A plan to support the proliferation of solar panels in Berkeley, approved in concept by the City Council last year, is neither quick nor cheap to implement, city officials have found.
While an Oct. 23, 2007, press release from the mayor’s office announced that “Berkeley is set to become the first city in the nation to allow property owners to pay for energy improvements and solar system installation ... on their individual property tax bill,” Berkeley is not likely to see its first city-supported solar panel for six months or more.
City officials updated the council on the plan at a workshop on the question last week.
When the plan gets finalized, perhaps six months down the road, a preliminary group of 25 participants will be testing the waters. Staff is still working on the application process and on questions such as how the first participants will be selected and when the installer gets paid, according to an April 22 report to the council
The council approved the idea in concept in November, and approved a “special tax financing law” more formally at its April 22 meeting. This law is the first of about a dozen formal steps the city must take to implement what they are calling “FIRST,” or the Financing Initiative for Renewable and Solar Technology.
The idea is to create a tax district that would encompass the entire city. Property owners would opt into the program.
The city would work with a banking institution that would provide financing for the solar panels for qualified property owners who wanted it. A bond would be issued, backed by liens against the participants’ property. The bond proceeds would finance the solar systems upfront.
Participating owners would pay for the systems over a 20-year period as part of their property taxes. If they sold the property, the tax burden would be tranferred with it.
There’s a lengthy legal path the city must navigate to create this kind of district, with some 12 steps the council will be asked to approve over the coming months.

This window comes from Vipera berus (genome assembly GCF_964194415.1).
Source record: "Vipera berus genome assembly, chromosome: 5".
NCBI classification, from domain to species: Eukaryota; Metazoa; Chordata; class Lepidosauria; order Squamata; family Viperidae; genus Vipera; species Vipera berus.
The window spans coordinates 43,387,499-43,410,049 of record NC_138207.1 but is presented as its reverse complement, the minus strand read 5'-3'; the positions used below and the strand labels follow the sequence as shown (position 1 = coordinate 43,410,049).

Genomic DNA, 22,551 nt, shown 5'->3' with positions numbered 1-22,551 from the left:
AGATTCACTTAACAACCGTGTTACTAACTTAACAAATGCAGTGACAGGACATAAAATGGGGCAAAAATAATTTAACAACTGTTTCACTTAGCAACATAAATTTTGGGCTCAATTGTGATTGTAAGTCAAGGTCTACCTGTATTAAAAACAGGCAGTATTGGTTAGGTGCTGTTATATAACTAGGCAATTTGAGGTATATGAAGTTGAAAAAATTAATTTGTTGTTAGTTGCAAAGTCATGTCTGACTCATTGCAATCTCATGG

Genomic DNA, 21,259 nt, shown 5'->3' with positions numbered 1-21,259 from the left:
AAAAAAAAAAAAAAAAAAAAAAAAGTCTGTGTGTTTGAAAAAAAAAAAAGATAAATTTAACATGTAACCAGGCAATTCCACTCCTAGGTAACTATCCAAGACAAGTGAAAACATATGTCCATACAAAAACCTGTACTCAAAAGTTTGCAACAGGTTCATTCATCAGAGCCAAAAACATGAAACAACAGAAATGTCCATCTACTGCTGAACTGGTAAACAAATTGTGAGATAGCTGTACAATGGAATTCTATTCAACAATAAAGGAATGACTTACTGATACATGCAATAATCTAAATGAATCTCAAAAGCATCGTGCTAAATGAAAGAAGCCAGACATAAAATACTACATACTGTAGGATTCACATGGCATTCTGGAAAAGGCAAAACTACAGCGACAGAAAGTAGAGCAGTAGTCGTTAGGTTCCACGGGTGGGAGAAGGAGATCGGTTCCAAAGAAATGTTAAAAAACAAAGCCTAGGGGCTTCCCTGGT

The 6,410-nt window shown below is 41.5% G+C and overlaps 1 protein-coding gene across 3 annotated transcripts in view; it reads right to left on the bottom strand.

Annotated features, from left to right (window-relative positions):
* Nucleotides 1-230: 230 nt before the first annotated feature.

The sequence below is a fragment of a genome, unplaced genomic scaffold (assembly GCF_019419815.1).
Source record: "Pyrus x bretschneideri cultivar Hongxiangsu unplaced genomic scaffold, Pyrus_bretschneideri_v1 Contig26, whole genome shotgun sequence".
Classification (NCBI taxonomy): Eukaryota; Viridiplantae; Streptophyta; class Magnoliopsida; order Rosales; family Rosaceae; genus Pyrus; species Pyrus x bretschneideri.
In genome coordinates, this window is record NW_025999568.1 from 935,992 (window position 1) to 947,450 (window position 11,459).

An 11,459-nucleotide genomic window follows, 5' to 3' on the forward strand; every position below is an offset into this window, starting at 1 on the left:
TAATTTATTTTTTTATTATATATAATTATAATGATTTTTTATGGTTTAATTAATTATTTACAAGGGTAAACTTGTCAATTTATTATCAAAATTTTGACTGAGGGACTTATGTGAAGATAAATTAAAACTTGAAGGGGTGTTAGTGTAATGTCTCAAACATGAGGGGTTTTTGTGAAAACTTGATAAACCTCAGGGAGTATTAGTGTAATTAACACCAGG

But even more difficult is “getting an agreement from a lending institution,” Neal DeSnoo, the city’s energy officer, said Tuesday.
One of the questions that must be answered is the role of the city when a property tax payment is late. Would the city be responsible? The degree to which the financial institution would be responsible would be part of determining the cost of the financing, De Snoo told the Planet.
City staff and “pro bono” consultants—likely to be hired after grant funds are received, according to De Snoo—are taking proposals to various lending institutions to determine whether they want to participate as well as the interest rates they can offer participants.
The program depends on getting financing costs down to a minimum—below the rate homeowners could get through equity loans. In the end, the goal is to get the owners’ monthly costs more-or-less equal to the savings they would get from lower PG&E bills.
Homeowners participating in the program would select a solar installer registered with the California Solar Initiative, sponsored by the Public Utility Commission and the state’s Energy Commission. These licensed contractors are in good standing with the Secretary of State’s office, but are not vetted in other ways. They are listed on the CSI website at: www.gosolarcalifornia.ca.gov.
The first phase, which is a pilot, will home in on solar voltaic panels exclusively, in order to test the financing. Participants will have to comply with the city’s Residential Energy Conservation Ordinance (RECO), which mandates installation of low-flush toilets, insulation and other energy conservation measures.
Councilmember Laurie Capitelli noted at the April 22 workshop that mandating RECO standards is setting a “low bar.”
The second phase, in which there will be 75 participants, will include solar hot water financing and may include financing for other energy-saving measures beyond the RECO requirements, such as the installation of a more efficient heater or double-paned windows.
The process is not without costs. The city will be hiring staff to run the program and consultants to put together the financing. Most of the expenses will be funded through grants to be used over two years. An Environmental Protection Agency grant for $115,000 and a Bay Area Air Quality District grant for $75,000 are still being finalized, according to DeSnoo.
Ongoing administrative costs would be built into the costs of the financing mechanism, according to the April 22 staff report.
The city’s share in the initial two-year phase is about $37,000 plus staff time. Staff time expended working on the project to date has not been logged, according to DeSnoo.
When the plan was first widely publicized by the mayor’s office in the fall, there was an unanticipated reaction by homeowners then considering installing solar systems. They told solar installers they planned to wait for the city’s solar financing.
City staff now say people should not wait, since it is unknown if federal tax credits will be available in the future. A $2,000 federal tax credit is set to expire by the end of the year, though it may be renewed, DeSnoo said..